This article uses meta-analytic methods to review 50 studies that compared the leader-ship styles of principals of public schools and finds some evidence for differences between the sexes. In general, female principals scored somewhat higher than male principals on measures of task-oriented style, but there was less evidence for a sex difference on measures of interpersonally oriented style. A third aspect of leadership style, the tendency to lead democratically or autocratically, produced the largest sex difference, with female principals adopting a more democratic or participative style and a less autocratic or directive style than male principals. The implications of the findings for school administration and their consistency with research conducted in other organizational settings are discussed.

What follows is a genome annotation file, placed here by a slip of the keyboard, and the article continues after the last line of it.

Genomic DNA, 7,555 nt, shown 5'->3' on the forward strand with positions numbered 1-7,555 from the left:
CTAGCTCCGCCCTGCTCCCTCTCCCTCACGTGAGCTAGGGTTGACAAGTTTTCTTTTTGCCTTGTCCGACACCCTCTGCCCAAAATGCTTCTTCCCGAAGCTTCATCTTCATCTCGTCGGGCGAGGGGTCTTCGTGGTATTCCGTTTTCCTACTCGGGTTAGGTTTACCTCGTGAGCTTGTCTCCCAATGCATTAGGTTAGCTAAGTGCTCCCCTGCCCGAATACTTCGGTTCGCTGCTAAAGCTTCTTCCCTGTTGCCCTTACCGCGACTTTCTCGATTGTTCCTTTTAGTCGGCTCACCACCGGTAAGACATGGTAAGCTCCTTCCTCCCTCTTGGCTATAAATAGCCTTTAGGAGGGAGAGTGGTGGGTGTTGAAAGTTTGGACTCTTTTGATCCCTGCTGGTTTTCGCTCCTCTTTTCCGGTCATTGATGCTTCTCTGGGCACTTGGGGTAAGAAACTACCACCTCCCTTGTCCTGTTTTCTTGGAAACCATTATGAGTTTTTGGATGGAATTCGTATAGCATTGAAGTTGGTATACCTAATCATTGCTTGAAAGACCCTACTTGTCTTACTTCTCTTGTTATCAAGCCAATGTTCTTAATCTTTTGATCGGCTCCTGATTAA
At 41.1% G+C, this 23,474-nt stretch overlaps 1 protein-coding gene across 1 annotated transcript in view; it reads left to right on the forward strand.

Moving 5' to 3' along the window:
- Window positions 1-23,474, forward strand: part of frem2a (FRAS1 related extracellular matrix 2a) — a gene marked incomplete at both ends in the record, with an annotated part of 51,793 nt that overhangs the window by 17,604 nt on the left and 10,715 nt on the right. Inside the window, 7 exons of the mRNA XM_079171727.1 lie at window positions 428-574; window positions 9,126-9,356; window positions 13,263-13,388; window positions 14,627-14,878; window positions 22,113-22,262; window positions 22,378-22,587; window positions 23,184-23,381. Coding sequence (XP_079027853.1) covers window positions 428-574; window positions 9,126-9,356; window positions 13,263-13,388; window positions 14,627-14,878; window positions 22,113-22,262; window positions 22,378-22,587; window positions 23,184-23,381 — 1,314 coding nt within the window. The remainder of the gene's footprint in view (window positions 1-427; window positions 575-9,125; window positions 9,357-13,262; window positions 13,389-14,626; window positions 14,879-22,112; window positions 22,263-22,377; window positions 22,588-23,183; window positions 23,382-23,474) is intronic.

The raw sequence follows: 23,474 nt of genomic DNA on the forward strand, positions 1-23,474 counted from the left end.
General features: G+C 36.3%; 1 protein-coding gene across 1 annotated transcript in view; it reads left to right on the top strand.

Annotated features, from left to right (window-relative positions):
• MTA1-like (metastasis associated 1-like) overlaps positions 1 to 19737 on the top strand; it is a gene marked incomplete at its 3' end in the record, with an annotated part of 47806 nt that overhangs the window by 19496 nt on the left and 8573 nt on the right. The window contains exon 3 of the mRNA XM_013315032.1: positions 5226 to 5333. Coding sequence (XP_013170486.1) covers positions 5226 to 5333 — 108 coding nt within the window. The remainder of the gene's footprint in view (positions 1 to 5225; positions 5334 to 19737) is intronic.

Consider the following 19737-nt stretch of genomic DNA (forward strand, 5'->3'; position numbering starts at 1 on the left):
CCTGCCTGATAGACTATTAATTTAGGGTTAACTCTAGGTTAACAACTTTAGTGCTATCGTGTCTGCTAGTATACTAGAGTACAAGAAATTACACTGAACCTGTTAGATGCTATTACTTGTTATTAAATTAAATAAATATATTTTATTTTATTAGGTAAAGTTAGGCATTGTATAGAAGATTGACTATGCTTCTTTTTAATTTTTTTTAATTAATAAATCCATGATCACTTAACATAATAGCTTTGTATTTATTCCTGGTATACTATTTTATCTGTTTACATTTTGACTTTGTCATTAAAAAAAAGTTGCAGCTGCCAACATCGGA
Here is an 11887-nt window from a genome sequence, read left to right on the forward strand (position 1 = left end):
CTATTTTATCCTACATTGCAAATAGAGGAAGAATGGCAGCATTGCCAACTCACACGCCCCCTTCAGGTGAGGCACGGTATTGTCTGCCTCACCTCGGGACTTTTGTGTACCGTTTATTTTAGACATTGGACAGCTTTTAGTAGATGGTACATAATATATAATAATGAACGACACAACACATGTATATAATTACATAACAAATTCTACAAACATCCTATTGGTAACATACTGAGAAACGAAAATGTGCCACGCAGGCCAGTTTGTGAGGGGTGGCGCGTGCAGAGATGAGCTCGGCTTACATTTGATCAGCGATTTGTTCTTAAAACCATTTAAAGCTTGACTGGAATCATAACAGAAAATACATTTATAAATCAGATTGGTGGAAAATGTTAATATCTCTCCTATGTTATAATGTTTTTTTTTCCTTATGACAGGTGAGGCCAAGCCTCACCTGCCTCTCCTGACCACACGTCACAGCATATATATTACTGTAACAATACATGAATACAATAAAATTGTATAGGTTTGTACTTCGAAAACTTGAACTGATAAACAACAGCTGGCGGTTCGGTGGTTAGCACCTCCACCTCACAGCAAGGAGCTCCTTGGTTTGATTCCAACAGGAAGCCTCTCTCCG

ASJC Scopus subject areas
- Public Administration